The San Francisco indie quintet Should We Run has struggled to define its musical identity since its formation in 2012. On its 2013 debut album Safer in the Sky, the band attempted to make sense of its members’ emotions and experiences over trembling violins and subtle percussion. They used that album as an experiment, exploring the folk and singer/songwriter genres to see where they fit.
Three years later, they have returned with their sophomore effort, Existential, an album that finds the band more confident in themselves as musicians. Featuring new members and new instrumentation, Should We Run will unveil Existential at their album release show at the Independent on Saturday, Nov. 19.
While Safer in the Sky emphasized the lyrical content of the songs, Existential was an effort to focus more on instrumentation and production.
“We were thinking about how the songs would translate live much more,” frontman Krishan Abeyatunge says. “We learned a lot from our first album. Our arrangements were close and personal, but we had a six-piece band, so Safer in the Sky was a little confused. We hadn’t found our sound yet.”
The band then had lineup changes that led to the addition of a tambora, Nord keyboards, and a QChord. Though new songs like “Grown Up Kid” and “Meet You There” feature frustrated lyrics about intimacy over quivering strings similar to those on the first album, the band’s new instrumentation and group-effort writing processes resulted in songs with faster tempos and more urgent lyrics.
“Different people are lending more to the actual arrangements nowadays, which feels really nice,” says Abeyatunge, who wrote the foundations of most of the band’s previous songs. “It’s more collaborative.”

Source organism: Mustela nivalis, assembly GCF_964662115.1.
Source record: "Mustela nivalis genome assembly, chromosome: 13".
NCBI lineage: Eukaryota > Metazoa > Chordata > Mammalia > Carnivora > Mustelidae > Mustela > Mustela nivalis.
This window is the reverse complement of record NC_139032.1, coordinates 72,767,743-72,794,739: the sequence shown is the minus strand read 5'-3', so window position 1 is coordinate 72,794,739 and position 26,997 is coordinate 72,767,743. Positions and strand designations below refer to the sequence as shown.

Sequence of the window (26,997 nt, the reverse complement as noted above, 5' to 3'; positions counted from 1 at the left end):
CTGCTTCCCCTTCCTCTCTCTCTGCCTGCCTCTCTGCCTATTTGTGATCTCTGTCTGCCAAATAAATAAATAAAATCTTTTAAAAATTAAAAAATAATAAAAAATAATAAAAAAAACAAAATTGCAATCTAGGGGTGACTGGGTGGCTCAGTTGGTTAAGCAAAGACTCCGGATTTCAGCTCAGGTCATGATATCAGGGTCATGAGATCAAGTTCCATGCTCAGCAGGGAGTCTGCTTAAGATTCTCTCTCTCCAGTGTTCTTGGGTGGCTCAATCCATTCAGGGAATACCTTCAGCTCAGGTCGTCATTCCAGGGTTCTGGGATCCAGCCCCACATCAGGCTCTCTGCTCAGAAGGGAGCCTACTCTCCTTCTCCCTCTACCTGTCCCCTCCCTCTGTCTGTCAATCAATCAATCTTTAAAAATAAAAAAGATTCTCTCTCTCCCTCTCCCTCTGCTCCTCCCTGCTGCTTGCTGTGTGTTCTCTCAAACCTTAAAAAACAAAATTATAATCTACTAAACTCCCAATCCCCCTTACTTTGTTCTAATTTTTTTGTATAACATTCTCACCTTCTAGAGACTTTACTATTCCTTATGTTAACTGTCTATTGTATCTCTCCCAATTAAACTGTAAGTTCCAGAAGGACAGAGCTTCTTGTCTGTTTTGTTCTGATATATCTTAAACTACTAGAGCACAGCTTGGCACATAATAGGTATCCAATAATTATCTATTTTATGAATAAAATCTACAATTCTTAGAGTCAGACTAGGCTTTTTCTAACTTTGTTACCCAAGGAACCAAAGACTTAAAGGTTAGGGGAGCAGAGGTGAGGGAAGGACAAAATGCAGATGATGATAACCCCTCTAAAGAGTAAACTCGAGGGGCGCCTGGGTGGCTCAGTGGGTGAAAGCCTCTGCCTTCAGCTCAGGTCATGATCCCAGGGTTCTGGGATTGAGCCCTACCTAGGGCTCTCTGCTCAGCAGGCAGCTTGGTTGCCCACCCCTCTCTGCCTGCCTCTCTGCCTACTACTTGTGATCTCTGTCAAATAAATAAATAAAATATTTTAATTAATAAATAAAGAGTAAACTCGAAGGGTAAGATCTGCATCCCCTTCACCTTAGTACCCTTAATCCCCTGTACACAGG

Some songs were slow to pull together even with the entire band writing. While Abeyatunge wrote 14 different verses for the track “This is Life” before settling on the current one, songs like the grimy, guitar-driven single, “Meet You There,” evolved faster.
“Once I played it, they were all feeling it and threw their lines in.,” he says. “It came together so quick.”
Written as a confrontation of the band’s fear of emotional dependency, “Meet You There” brings its characters to life in the form of kidnapping monsters in its music video. “We were trying to express [the theme] in a storyboard that would be creative and grab the audience’s attention,” Abeyatunge says of the visuals. “It’s us struggling with our demons and issues about commitment and intimacy that are personified through these goblins.”
A therapist by day, Abeyatunge channels the intensity of his work into his songwriting.
“It’s like catharsis,” he says. “I’m brushing up close to the most fragile parts of the human condition all day long, so it needs to find a way out.”
Abeyatunge writes new song ideas often and has several waiting until Existential wraps up so they can receive the band’s full attention. He laughs as he remembers shooting the music video, just as he chuckles at the more recent memory of working late into the night to finish Existential’s final track. It’s hard work to propel a new band forward, but it’s work that Abeyatunge and the other Should We Run members enjoy.
Should We Run plays at 9 p.m. on Saturday, November 19 at the Independent. More info here.